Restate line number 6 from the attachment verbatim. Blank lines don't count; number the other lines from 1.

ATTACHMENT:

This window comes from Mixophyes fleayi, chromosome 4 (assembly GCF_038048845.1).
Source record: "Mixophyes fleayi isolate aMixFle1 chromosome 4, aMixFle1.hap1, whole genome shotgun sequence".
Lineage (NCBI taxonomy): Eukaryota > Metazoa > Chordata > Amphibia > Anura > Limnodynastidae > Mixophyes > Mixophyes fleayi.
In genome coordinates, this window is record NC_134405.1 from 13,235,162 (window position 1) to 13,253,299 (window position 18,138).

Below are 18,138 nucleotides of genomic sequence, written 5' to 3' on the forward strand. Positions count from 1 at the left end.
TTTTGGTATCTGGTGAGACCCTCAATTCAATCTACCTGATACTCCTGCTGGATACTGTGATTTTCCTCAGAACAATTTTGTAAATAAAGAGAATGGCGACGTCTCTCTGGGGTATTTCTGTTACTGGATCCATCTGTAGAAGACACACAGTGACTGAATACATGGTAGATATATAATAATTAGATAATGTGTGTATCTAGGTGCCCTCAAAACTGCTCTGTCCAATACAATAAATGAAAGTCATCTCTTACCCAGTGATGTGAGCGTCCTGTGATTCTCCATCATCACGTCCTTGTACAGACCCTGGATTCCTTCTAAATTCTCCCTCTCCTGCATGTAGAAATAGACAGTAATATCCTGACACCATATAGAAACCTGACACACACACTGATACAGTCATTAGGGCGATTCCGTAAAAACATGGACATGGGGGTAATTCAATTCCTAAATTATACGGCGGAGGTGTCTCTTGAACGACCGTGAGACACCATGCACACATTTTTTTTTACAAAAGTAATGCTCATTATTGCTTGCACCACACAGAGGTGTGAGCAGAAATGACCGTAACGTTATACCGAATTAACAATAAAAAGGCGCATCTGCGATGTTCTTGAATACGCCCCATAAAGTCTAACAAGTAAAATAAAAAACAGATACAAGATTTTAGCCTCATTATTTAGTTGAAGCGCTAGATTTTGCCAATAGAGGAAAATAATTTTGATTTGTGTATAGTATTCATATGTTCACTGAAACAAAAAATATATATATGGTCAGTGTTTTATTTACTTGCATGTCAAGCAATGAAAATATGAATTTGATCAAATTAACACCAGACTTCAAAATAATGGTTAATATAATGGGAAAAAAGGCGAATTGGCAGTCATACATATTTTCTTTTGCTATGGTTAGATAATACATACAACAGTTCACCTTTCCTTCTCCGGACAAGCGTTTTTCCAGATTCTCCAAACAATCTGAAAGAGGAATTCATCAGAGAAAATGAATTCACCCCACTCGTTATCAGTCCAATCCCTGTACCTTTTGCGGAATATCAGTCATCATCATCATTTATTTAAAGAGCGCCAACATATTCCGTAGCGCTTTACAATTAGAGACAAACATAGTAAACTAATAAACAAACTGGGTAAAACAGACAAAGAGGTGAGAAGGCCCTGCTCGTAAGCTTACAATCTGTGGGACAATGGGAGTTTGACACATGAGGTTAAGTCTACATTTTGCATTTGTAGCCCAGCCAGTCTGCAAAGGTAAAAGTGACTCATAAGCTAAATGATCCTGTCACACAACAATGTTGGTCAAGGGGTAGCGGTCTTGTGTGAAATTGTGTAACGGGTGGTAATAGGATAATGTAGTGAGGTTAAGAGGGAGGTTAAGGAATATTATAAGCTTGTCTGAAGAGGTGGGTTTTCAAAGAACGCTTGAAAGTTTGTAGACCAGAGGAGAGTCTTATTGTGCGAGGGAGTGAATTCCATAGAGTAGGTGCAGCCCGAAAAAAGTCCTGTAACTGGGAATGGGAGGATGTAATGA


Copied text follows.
TTTTGGTATCTGGTGAGACCCTCAATTCAATCTACCTGATACTCCTGCTGGATACTGTGATTTTCCTCAGAACAATTTTGTAAATAAAGAGAATGGCGACGTCTCTCTGGGGTATTTCTGTTACTGGATCCATCTGTAGAAGACACACAGTGACTGAATACATGGTAGATATATAATAATTAGATAATGTGTGTATCTAGGTGCCCTCAAAACTGCTCTGTCCAATACAATAAATGAAAGTCATCTCTTACCCAGTGATGTGAGCGTCCTGTGATTCTCCATCATCACGTCCTTGTACAGACCCTGGATTCCTTCTAAATTCTCCCTCTCCTGCATGTAGAAATAGACAGTAATATCCTGACACCATATAGAAACCTGACACACACACTGATACAGTCATTAGGGCGATTCCGTAAAAACATGGACATGGGGGTAATTCAATTCCTAAATTATACGGCGGAGGTGTCTCTTGAACGACCGTGAGACACCATGCACACATTTTTTTTTACAAAAGTAATGCTCATTATTGCTTGCACCACACAGAGGTGTGAGCAGAAATGACCGTAACGTTATACCGAATTAACAATAAAAAGGCGCATCTGCGATGTTCTTGAATACGCCCCATAAAGTCTAACAAGTAAAATAAAAAACAGATACAAGATTTTAGCCTCATTATTTAGTTGAAGCGCTAGATTTTGCCAATAGAGGAAAATAATTTTGATTTGTGTATAGTATTCATATGTTCACTGAAACAAAAAATATATATATGGTCAGTGTTTTATTTACTTGCATGTCAAGCAATGAAAATATGAATTTGATCAAATTAACACCAGACTTCAAAATAATGGTTAATATAATGGGAAAAAAGGCGAATTGGCAGTCATACATATTTTCTTTTGCTATGGTTAGATAATACATACAACAGTTCACCTTTCCTTCTCCGGACAAGCGTTTTTCCAGATTCTCCAAACAATCTGAAAGAGGAATTCATCAGAGAAAATGAATTCACCCCACTCGTTATCAGTCCAATCCCTGTACCTTTTGCGGAATATCAGTCATCATCATCATTTATTTAAAGAGCGCCAACATATTCCGTAGCGCTTTACAATTAGAGACAAACATAGTAAACTAATAAACAAACTGGGTAAAACAGACAAAGAGGTGAGAAGGCCCTGCTCGTAAGCTTACAATCTGTGGGACAATGGGAGTTTGACACATGAGGTTAAGTCTACATTTTGCATTTGTAGCCCAGCCAGTCTGCAAAGGTAAAAGTGACTCATAAGCTAAATGATCCTGTCACACAACAATGTTGGTCAAGGGGTAGCGGTCTTGTGTGAAATTGTGTAACGGGTGGTAATAGGATAATGTAGTGAGGTTAAGAGGGAGGTTAAGGAATATTATAAGCTTGTCTGAAGAGGTGGGTTTTCAAAGAACGCTTGAAAGTTTGTAGACCAGAGGAGAGTCTTATTGTGCGAGGGAGTGAATTCCATAGAGTAGGTGCAGCCCGAAAAAAGTCCTGTAACTGGGAATGGGAGGATGTAATGA